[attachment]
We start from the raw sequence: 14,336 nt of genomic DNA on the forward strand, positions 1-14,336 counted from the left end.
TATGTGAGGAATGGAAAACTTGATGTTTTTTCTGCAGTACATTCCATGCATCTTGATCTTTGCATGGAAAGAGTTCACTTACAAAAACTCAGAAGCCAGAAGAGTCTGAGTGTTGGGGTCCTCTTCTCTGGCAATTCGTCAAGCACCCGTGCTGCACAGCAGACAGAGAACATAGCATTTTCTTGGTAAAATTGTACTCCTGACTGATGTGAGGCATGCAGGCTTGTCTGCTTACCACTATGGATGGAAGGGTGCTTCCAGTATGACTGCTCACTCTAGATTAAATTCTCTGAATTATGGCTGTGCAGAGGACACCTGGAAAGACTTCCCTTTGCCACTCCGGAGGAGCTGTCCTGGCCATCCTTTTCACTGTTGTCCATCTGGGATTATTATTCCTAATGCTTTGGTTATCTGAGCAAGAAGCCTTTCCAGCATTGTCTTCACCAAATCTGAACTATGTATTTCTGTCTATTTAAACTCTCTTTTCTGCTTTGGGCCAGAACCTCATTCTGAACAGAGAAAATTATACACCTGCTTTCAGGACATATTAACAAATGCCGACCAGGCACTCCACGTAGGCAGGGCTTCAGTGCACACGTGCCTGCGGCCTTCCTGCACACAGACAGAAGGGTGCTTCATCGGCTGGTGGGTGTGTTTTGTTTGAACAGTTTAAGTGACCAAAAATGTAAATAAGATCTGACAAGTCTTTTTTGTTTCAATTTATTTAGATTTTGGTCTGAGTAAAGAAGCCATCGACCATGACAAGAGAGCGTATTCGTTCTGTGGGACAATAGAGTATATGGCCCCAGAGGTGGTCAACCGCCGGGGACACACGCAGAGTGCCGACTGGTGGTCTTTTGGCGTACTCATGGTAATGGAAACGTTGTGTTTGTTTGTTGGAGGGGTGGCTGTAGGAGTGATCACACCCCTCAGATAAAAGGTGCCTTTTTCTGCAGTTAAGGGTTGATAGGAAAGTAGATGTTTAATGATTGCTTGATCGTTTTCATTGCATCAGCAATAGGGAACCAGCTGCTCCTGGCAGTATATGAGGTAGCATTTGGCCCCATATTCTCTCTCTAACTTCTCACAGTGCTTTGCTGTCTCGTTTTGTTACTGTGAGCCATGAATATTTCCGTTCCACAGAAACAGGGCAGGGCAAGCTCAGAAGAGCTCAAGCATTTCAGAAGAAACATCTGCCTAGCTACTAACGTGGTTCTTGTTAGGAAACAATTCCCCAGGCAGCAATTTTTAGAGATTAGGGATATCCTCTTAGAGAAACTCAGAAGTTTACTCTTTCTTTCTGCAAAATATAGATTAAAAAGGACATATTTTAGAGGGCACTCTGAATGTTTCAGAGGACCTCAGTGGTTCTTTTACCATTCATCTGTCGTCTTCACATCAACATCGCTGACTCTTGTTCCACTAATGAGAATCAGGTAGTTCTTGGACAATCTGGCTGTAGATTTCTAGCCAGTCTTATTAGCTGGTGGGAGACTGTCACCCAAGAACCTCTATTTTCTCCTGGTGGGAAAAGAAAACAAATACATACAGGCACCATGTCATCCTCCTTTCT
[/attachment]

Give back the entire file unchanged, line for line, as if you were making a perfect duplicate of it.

We start from the raw sequence: 14,336 nt of genomic DNA on the forward strand, positions 1-14,336 counted from the left end.
TATGTGAGGAATGGAAAACTTGATGTTTTTTCTGCAGTACATTCCATGCATCTTGATCTTTGCATGGAAAGAGTTCACTTACAAAAACTCAGAAGCCAGAAGAGTCTGAGTGTTGGGGTCCTCTTCTCTGGCAATTCGTCAAGCACCCGTGCTGCACAGCAGACAGAGAACATAGCATTTTCTTGGTAAAATTGTACTCCTGACTGATGTGAGGCATGCAGGCTTGTCTGCTTACCACTATGGATGGAAGGGTGCTTCCAGTATGACTGCTCACTCTAGATTAAATTCTCTGAATTATGGCTGTGCAGAGGACACCTGGAAAGACTTCCCTTTGCCACTCCGGAGGAGCTGTCCTGGCCATCCTTTTCACTGTTGTCCATCTGGGATTATTATTCCTAATGCTTTGGTTATCTGAGCAAGAAGCCTTTCCAGCATTGTCTTCACCAAATCTGAACTATGTATTTCTGTCTATTTAAACTCTCTTTTCTGCTTTGGGCCAGAACCTCATTCTGAACAGAGAAAATTATACACCTGCTTTCAGGACATATTAACAAATGCCGACCAGGCACTCCACGTAGGCAGGGCTTCAGTGCACACGTGCCTGCGGCCTTCCTGCACACAGACAGAAGGGTGCTTCATCGGCTGGTGGGTGTGTTTTGTTTGAACAGTTTAAGTGACCAAAAATGTAAATAAGATCTGACAAGTCTTTTTTGTTTCAATTTATTTAGATTTTGGTCTGAGTAAAGAAGCCATCGACCATGACAAGAGAGCGTATTCGTTCTGTGGGACAATAGAGTATATGGCCCCAGAGGTGGTCAACCGCCGGGGACACACGCAGAGTGCCGACTGGTGGTCTTTTGGCGTACTCATGGTAATGGAAACGTTGTGTTTGTTTGTTGGAGGGGTGGCTGTAGGAGTGATCACACCCCTCAGATAAAAGGTGCCTTTTTCTGCAGTTAAGGGTTGATAGGAAAGTAGATGTTTAATGATTGCTTGATCGTTTTCATTGCATCAGCAATAGGGAACCAGCTGCTCCTGGCAGTATATGAGGTAGCATTTGGCCCCATATTCTCTCTCTAACTTCTCACAGTGCTTTGCTGTCTCGTTTTGTTACTGTGAGCCATGAATATTTCCGTTCCACAGAAACAGGGCAGGGCAAGCTCAGAAGAGCTCAAGCATTTCAGAAGAAACATCTGCCTAGCTACTAACGTGGTTCTTGTTAGGAAACAATTCCCCAGGCAGCAATTTTTAGAGATTAGGGATATCCTCTTAGAGAAACTCAGAAGTTTACTCTTTCTTTCTGCAAAATATAGATTAAAAAGGACATATTTTAGAGGGCACTCTGAATGTTTCAGAGGACCTCAGTGGTTCTTTTACCATTCATCTGTCGTCTTCACATCAACATCGCTGACTCTTGTTCCACTAATGAGAATCAGGTAGTTCTTGGACAATCTGGCTGTAGATTTCTAGCCAGTCTTATTAGCTGGTGGGAGACTGTCACCCAAGAACCTCTATTTTCTCCTGGTGGGAAAAGAAAACAAATACATACAGGCACCATGTCATCCTCCTTTCT